[WTF Review] Alphacore - Experimental Sounds - Algorithmic Composition - Text to Music

Artist: Alphacore
WTF website: Experimental Sounds - Algorithmic Composition - Text to Music
Tags: digital, fractal, aleatoric, text based, programming, noise, ambient, algorithmic, electronic
WTF Quality: "Musician and Programmer of Text to Music and new forms of experimental music that uses everyday written text and computer generated software to create New Experimental Sounds Compositions.. "
Lifespan: 2008 -
Country: Seattle, USA
Links: http://compositions-of-alphacore.blogspot.com/


It is thus possible to make a musical composition the continuity
of which is free of individual taste and memory (psychology)
and also of the literature and ‘traditions’ of the art.

- John Cage

One such method is the use of data processed through digital software. Data can come from any source - images, numerical charts, fractals, equations, or text.

Gabriel G., also known as Alphacore, has created a blog which is full of detailed descriptions of how one can convert any of the above mentioned forms of data into sound, along with plenty of audio, visual, and technical examples.

Using the chart below and looking @ the above example you can see easily how you can convert any word, sentence, books into a musical composition . Here is its theory in its simplest form text2midi is a concept core meaning that there that there is a exact sciences and form to the converting of text into midi. There are thousands to millions of compositions that can be created & reproduced using the Theory.

- from Alphacore's blog

All digital information, fundamentally binary and numerical, transferable from one form to another, is open to the imagination as a source for creativity. The process of the transformation is as limitless as the available data, and a huge part of this creative process deals not with making sound itself but devising methods for how to code the data. It is like building an instrument, which can be a complex and laborious task.

Some more quotes and images from Alphacore's blog will give you an idea of these processes, although this is like a thin crust of a surface to what I assume must be a pretty thickly layered cake. Here is some of what Alphacore cooks up:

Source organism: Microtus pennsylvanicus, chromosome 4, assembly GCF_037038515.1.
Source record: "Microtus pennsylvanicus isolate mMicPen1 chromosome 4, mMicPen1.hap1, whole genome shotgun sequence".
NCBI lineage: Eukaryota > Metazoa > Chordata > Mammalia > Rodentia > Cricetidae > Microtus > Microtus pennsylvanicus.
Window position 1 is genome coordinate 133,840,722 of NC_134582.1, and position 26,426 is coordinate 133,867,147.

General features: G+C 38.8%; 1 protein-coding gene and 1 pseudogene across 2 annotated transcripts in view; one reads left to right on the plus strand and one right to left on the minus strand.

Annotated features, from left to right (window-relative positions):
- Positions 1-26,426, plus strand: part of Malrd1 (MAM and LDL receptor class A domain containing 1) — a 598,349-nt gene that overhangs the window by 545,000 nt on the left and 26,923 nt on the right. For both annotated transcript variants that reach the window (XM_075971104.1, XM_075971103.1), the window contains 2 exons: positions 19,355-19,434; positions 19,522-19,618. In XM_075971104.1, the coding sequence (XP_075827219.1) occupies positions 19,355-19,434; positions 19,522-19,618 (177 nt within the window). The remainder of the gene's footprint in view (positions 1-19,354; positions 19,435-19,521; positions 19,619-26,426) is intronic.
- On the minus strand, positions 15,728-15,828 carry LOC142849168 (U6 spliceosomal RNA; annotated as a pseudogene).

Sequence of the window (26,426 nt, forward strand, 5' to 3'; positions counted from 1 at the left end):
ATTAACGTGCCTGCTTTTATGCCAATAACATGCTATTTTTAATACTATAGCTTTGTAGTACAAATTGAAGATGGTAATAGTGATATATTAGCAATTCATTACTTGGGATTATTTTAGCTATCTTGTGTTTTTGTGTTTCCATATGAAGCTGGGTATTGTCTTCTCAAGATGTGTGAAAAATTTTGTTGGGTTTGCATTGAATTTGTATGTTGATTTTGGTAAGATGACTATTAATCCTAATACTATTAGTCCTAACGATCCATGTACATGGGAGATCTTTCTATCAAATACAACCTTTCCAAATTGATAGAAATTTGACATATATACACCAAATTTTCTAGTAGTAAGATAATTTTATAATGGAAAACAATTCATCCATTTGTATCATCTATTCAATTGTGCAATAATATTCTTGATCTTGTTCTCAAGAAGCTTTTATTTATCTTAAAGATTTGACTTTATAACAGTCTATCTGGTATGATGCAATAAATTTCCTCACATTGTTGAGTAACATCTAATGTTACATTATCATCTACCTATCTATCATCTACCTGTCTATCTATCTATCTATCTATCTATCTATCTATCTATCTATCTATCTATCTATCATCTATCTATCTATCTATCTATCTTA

def sample_chance_composition_designer
puts "You rolled a #{ dice_roll }"

dice_roll.times do
puts "The sample to be added is the #{rand(42)+1} down"



Of course Alphacore releases his music on the net (download links at the bottom of the page) and the result of these fractal / text / image / digital processings is of course somewhat chaotic and unusual in its form. A common complaint about such music is that it is cold. This is true, the sound lacks human expression, and it does not express emotions familiar to our normal life experience. This is experimental music, testing grounds of possibilities in the binary kingdom. I must confess my personal distaste for many MIDI instrument sounds, having worked with them like crazy when I was a student and always getting the feeling that my music would sound so much better played by humans. But while a MIDI cello sounds fake and cheap to my ears, the realm of digital sound synthesis through MIDI can produce very unique and interesting sounds. The track "Sin Vs. Cos" (uploaded on wtfm) is not "played" using basic MIDI instruments but to my ears must have been generated from processing pure wave forms. I don't know all of the details for the compositional process of this piece but I would say it sounds more "organic" than other text and graphic based music.